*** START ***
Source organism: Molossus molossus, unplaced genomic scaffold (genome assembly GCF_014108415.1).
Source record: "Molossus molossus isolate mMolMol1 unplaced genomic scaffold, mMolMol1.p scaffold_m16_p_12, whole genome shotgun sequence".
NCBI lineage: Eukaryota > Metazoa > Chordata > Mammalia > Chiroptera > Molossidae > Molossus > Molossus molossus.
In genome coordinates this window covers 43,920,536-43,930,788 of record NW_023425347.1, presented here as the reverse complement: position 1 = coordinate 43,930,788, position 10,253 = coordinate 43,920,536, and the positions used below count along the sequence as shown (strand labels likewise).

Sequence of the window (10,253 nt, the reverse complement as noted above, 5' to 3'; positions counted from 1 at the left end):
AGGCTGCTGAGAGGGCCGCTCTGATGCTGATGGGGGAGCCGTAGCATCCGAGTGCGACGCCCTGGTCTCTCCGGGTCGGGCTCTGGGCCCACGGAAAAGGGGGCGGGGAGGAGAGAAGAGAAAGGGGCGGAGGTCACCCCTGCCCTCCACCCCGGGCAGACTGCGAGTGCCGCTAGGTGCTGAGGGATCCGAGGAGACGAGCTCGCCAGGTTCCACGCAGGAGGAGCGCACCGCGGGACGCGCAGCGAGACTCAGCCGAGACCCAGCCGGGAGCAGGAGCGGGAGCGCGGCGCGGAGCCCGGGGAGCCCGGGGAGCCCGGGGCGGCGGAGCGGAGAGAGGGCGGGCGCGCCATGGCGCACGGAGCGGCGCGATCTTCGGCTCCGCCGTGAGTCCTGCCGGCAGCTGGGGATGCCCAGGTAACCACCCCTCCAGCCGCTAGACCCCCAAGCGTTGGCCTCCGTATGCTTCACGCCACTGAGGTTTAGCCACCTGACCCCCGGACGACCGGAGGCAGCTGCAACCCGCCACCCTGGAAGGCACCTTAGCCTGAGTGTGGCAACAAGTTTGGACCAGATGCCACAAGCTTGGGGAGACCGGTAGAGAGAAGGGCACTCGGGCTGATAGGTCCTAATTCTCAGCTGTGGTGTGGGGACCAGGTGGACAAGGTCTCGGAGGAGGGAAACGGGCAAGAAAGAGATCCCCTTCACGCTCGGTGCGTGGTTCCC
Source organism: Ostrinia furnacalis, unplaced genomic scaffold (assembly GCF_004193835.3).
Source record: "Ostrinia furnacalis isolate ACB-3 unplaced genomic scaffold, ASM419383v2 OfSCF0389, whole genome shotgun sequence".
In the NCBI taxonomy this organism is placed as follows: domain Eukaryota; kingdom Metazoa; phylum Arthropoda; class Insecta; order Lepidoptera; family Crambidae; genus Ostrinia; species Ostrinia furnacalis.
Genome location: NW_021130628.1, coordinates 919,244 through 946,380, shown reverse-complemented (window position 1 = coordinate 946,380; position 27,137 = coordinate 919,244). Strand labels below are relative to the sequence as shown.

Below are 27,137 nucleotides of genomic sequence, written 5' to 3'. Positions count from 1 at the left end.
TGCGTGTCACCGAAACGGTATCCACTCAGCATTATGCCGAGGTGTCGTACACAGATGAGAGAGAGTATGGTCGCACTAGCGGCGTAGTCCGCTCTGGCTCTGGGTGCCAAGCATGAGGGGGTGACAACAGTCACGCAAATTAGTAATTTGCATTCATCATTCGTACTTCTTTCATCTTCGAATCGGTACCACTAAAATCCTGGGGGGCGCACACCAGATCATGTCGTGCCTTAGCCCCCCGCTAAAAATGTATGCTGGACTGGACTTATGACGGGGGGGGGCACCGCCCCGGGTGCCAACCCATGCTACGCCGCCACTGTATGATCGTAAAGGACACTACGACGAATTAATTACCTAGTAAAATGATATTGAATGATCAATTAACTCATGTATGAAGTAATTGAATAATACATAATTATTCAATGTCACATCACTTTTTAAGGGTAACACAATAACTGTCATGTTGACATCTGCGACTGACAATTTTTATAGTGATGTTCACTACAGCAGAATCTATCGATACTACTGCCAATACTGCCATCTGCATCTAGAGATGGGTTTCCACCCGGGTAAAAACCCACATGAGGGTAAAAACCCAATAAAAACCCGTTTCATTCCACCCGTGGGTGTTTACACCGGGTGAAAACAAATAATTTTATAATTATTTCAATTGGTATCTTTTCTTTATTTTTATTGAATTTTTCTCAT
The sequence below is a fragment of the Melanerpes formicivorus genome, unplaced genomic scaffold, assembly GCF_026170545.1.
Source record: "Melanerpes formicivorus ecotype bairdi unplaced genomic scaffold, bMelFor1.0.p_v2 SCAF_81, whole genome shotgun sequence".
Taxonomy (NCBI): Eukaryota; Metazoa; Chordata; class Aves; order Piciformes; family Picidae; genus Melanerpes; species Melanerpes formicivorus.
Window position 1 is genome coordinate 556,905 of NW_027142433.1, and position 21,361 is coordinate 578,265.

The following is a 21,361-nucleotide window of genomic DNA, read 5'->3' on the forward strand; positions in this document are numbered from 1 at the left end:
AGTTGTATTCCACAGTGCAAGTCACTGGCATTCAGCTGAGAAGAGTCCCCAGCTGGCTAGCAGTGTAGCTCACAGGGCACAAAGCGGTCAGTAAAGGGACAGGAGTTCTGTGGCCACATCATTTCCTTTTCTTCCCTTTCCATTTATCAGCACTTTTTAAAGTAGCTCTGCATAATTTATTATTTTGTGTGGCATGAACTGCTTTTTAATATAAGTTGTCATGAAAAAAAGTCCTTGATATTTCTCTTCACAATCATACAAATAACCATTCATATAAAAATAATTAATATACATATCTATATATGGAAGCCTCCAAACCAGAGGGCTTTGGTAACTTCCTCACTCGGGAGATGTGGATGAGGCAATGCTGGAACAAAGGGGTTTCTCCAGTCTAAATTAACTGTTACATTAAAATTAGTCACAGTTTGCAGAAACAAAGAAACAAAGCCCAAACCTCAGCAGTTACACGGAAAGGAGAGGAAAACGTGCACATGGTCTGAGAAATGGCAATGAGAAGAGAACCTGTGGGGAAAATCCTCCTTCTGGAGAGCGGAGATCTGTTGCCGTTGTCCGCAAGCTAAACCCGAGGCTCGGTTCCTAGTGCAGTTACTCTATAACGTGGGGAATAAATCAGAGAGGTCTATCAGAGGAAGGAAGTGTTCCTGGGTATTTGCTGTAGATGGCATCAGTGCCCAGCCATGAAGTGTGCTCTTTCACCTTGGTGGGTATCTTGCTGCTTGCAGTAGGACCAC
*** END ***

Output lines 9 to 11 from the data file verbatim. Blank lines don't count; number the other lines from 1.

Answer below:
In the NCBI taxonomy this organism is placed as follows: domain Eukaryota; kingdom Metazoa; phylum Arthropoda; class Insecta; order Lepidoptera; family Crambidae; genus Ostrinia; species Ostrinia furnacalis.
Genome location: NW_021130628.1, coordinates 919,244 through 946,380, shown reverse-complemented (window position 1 = coordinate 946,380; position 27,137 = coordinate 919,244). Strand labels below are relative to the sequence as shown.

Below are 27,137 nucleotides of genomic sequence, written 5' to 3'. Positions count from 1 at the left end.